Despite the Russian-Polish consultations that have taken place on the issue, U.S. plans to deploy 10 missile interceptors in Poland remain a bone of contention in relations between Moscow and Warsaw. Russia views the plans as a destabilizing factor for Europe and a threat to its national security.
"We have not made the final decision on the [U.S.] missile shield," Tusk told the Russian media on the eve of his February 8 visit to Moscow. "In any case, relations between Poland and Russia must be viewed considering Poland's membership in NATO and the EU, and allied relations with the U.S."
However, Polish Foreign Minister Radoslaw Sikorski said last Friday that Warsaw and Washington had agreed in principle on the deployment of a U.S. missile defense base on Polish territory.
Tusk's victory in last October's parliamentary elections sparked hopes of a thaw in the chilly relations between the two countries under former Polish premier Jaroslaw Kaczynski.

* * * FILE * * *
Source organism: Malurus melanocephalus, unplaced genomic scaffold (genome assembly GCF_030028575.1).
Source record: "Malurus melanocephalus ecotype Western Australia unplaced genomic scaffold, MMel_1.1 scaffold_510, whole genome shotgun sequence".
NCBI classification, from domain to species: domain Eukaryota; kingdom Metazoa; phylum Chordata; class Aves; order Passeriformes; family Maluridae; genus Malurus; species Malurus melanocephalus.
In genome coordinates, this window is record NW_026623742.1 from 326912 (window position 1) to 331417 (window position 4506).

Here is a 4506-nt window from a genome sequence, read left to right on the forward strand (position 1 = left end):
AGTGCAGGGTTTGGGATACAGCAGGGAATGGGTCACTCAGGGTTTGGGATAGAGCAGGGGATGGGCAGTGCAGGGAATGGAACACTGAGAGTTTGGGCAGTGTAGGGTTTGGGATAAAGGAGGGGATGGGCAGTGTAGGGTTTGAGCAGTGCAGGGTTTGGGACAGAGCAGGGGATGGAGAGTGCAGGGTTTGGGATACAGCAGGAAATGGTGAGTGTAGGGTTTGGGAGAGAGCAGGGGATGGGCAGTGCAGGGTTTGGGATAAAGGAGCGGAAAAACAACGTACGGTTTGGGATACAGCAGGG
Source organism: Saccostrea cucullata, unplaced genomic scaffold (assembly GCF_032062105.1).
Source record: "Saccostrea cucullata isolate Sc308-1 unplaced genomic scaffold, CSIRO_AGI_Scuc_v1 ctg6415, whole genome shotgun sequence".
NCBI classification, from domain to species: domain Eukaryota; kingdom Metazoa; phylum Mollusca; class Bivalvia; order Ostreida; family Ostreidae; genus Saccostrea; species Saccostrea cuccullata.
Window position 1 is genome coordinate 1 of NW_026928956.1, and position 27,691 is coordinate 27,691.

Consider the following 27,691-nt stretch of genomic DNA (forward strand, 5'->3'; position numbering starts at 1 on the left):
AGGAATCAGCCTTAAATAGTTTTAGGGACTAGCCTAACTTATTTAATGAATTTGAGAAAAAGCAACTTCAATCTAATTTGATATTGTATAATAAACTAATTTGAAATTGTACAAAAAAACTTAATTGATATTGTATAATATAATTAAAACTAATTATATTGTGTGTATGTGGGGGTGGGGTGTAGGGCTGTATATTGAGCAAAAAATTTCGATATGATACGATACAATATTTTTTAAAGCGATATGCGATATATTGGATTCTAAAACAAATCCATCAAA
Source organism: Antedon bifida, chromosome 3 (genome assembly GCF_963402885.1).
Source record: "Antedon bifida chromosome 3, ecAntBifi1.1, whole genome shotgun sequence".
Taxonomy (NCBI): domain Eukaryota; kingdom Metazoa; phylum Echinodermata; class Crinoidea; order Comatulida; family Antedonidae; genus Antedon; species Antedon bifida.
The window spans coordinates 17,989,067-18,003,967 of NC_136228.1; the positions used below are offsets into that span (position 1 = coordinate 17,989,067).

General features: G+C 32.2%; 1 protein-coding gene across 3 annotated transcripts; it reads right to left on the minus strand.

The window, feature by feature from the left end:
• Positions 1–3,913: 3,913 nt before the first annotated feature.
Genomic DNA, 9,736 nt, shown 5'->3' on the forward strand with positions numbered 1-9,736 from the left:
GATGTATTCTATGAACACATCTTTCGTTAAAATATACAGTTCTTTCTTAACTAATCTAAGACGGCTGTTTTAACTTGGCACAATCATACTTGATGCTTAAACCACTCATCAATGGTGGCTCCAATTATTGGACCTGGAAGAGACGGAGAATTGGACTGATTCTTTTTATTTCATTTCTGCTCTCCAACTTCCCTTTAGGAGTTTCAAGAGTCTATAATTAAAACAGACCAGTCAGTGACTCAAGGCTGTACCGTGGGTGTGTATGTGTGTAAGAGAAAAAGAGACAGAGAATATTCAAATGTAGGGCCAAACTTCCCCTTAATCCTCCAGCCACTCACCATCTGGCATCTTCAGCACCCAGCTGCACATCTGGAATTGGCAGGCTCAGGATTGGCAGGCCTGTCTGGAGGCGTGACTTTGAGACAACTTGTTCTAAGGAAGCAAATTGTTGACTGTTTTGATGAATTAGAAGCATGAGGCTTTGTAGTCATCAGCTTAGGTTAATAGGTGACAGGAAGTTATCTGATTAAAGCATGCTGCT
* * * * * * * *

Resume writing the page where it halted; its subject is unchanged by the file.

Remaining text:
Following the lifting by Russia of a two-year embargo on Polish meat late last year bilateral ties have significantly improved between Warsaw and Moscow.
Tusk said his first visit to Moscow as prime minister would focus on steady development in trade, and economic and humanitarian cooperation between the two countries.
Russian President Vladimir Putin will host a meeting with the Polish premier on Friday.